BBC (10 July): ex-Prime Minister John Major: "We are in the middle of the war against terror and nobody knows what our troops may be asked to do next.
"It is essential that the word of government and the intelligence services is readily accepted by Parliament and the public."
BBC (11 July): Former cabinet minister Clare Short said the prime minister had seen himself as "a kind of higher mortal than the rest of us" and had decided it was acceptable to "slightly fool" the public in making decisions over Iraq.
He had been guilty of "half-truths, slight deceptions, exaggeration" in the run-up to the war.
John Pilger (June 3): "Such a high crime does not, and will not, melt away; the facts cannot be changed. Tony Blair took Britain to war against Iraq illegally. He mounted an unprovoked attack on a country that offered no threat, and he helped cause the deaths of thousands of innocent people. The judges at the Nuremberg Tribunal following world war two, who inspired much of international law, called this "the gravest of all war crimes"."
Today the Iraqi civilian body count has risen past 6,000 despite the smart, precision weapons.
Sure, Saddam was killing thousands too, but that wasn't the reason I supported the war.
Remember the second, so called dodgy dossier in February 2003? The one that was plagiarised for a student's thesis in the internet? Well, this is a about the first September 2002 dossier...
"The plagiarised documents in the first dossier included mention of ballistic missiles, unmanned drones, nuclear programmes, "dual use" of civil material, maps showing how British bases in Cyprus were within range of Iraqi missiles and Saddam's supposed plan for regional domination."
All lifted for the internet and two years old.
I could retch, I'm so pissed off with Blair. He's really fucked up. Bye bye Blair, too clever for your own good. Thinking he could lie to the UK (and the world, and me) and get away with it.
If we want to keep the Labour Government in, which I do, he has to go as Clair Short says, "Quit before it gets nasty."
"...The Office of National Assessments -- Australia's top intelligence analysis agency which reports directly to the prime minister -- said it knew of doubts over the claims Iraq had sought uranium from Africa, but had not told Howard. "
Australia's dragged into it too. When are we going to hear from Spain and Italy?
BBC: In his January address, Bush said: "The British Government has learned that Saddam Hussein recently sought significant quantities of uranium from Africa."
From Tenet's full text...
"...From what we know now, agency officials in the end concurred that the text in the speech was factually correct, i.e. that the British government report said that Iraq sought uranium from Africa. This should not have been the test for clearing a presidential address. This did not rise to the level of certainty which should be required for presidential speeches, and CIA should have ensured that it was removed."
Newsday.com: ...The CIA had tried unsuccessfully for months to substantiate the British allegation on which the claim was based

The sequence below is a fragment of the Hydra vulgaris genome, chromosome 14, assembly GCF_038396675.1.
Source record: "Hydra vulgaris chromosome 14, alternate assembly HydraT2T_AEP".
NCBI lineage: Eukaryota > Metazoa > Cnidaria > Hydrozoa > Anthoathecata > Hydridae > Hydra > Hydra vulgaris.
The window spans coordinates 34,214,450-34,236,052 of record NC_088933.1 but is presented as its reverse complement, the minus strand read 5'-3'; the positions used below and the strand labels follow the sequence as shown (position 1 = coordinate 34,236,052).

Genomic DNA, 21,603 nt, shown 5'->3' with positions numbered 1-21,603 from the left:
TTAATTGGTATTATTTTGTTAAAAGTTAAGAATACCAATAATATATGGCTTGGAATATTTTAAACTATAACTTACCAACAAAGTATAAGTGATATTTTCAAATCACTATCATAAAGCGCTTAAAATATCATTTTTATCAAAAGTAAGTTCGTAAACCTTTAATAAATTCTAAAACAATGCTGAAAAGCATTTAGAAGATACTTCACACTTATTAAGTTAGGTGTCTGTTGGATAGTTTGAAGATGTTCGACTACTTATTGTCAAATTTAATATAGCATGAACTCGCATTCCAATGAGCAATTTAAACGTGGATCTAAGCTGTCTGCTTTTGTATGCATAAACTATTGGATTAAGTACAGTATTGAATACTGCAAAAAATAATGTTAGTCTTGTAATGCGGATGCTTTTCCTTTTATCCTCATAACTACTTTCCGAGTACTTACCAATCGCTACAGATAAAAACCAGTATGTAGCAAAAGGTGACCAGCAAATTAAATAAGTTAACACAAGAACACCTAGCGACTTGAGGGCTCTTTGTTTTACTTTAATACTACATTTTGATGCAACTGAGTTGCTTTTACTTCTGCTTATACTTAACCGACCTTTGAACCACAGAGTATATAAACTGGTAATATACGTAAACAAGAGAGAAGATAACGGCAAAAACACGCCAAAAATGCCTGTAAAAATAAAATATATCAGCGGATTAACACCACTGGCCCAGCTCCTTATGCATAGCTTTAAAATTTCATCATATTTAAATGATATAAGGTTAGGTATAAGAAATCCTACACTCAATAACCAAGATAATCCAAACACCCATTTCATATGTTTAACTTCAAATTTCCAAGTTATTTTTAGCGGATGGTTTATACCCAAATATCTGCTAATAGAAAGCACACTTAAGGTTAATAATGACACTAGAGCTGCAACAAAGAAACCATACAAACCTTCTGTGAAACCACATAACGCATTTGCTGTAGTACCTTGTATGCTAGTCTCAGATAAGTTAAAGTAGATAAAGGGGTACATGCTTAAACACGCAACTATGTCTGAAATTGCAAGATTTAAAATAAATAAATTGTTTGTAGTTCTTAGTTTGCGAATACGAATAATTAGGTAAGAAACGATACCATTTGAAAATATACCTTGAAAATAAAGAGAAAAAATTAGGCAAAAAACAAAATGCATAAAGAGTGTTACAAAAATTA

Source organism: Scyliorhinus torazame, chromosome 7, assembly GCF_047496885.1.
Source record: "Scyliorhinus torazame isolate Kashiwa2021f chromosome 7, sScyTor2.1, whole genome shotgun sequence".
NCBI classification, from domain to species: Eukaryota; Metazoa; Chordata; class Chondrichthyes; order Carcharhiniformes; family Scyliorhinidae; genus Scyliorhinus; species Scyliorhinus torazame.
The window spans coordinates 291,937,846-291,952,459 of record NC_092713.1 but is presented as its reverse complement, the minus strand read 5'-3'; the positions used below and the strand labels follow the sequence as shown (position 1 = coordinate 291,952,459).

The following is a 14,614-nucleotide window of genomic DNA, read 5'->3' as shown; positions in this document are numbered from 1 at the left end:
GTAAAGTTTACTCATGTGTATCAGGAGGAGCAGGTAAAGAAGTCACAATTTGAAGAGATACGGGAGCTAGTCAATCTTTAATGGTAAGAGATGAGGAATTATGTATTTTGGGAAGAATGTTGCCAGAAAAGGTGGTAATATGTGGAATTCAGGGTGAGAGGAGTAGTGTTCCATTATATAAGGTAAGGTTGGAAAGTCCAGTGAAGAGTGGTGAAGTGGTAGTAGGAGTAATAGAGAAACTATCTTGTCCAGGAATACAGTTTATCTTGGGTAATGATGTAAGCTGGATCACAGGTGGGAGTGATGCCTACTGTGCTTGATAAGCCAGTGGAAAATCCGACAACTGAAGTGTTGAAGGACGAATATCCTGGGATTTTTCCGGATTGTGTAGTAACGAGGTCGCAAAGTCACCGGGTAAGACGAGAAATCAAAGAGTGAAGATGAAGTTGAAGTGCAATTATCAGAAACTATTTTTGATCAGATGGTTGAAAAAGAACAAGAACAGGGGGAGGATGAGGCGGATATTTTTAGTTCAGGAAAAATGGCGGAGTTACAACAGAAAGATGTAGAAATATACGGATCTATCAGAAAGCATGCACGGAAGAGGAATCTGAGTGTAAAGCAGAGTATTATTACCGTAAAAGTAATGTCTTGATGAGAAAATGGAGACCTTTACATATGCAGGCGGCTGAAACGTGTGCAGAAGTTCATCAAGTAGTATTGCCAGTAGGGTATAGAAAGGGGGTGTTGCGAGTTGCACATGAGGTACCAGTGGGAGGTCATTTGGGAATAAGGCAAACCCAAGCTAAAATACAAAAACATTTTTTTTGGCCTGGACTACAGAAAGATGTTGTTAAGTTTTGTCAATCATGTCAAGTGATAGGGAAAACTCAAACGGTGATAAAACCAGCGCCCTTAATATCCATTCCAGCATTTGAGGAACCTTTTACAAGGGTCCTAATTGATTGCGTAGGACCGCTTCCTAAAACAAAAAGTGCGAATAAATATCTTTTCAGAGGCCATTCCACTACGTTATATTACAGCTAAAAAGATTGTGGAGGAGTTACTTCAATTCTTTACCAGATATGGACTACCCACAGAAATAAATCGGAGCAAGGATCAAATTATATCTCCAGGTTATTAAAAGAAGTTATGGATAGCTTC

BBC: Tenet apparently singled out to be the fall guy.
And via dailykos: CIA directors make poor fall guys.
"Tony Blair: "There couldn't be a more serious charge, that I ordered our troops into conflict on the basis of intelligence evidence that I falsified, I take it as about as serious an attack on my integrity as there could possibly be. The charge is untrue and I hope they will accept that.""
Well, Tony, someone is telling porky pies, and as you're at the top, unless you find out who lied to you, then the buck stops with you.
Someone invented the 45 minute idea. Someone sexed up the dodgy dossier. Someone lied to me.
"Robin Cook says of Alastair Campbell: "He has handled the last two weeks brilliantly, in that he has managed to convince half the media that the foreign affairs inquiry is into the origins of his war with Andrew Gilligan, not into the war with Iraq."
He is also critical of the September dossier. "There aren't any weapons ready for use in 45 minutes; there was no uranium. There were no chemical production factories rebuilt; there was no nuclear weapons programme."
Something very bad is happening at the top. It must have the reasons for the resignations of Robin Cook and Claire Short. Now, to cover up the crap, their covering up the crap.
This is deadly serious.
When Blair says, "erm, look we have a problem with North Korea..." I won't believe a word. He must think the great British unwashed are thick.
I used to admire Blair. Looks like power corrupts.
"It is almost certain that Saddam ordered the weapons dismantled or destroyed some time in the 1990s. Sanctions had seriously impeded the Iraqi efforts to obtain materials and equipment for their WMD programmes."
More background sniping: American intelligence has shown itself once again to be woefully inadequate.
Has he, did he? I really think Bush does know by now. Sure he has enough people working on this, or rather he had enough, now he's probably nobody working on it, just some media people working on the smoke screens.
"al Qaim on the Iraqi-Syrian border. Still a place of mystery, this regionís deep canyons has been intensively explored by American, Australian and British commandos, but US intelligence believes that undiscovered corners still hold secrets."
WMD in Lebanons Beqaa Valley? Saddam in Syria, Minsk (Belarus) or Lybia?
"The ultimate goal would be a reusable hypersonic cruise vehicle (HCV) ... capable of taking off from a conventional military runway and striking targets 9,000 nautical miles distant in less than two hours. The unmanned HCV would carry a payload of up to 12,000 lbs and could ultimately fly at speeds of up to 10 times the speed of sound."
Saddam's gone, but there still are WMD in the world, and new ones coming soon. Well, 7-22 years.
"US Presidents have been waging politically motivated wars almost since the country was founded"
I wonder. Iraq's a very big place, and Saddam, ruthless. Could his WMD yet be found? Were there any. Are there any?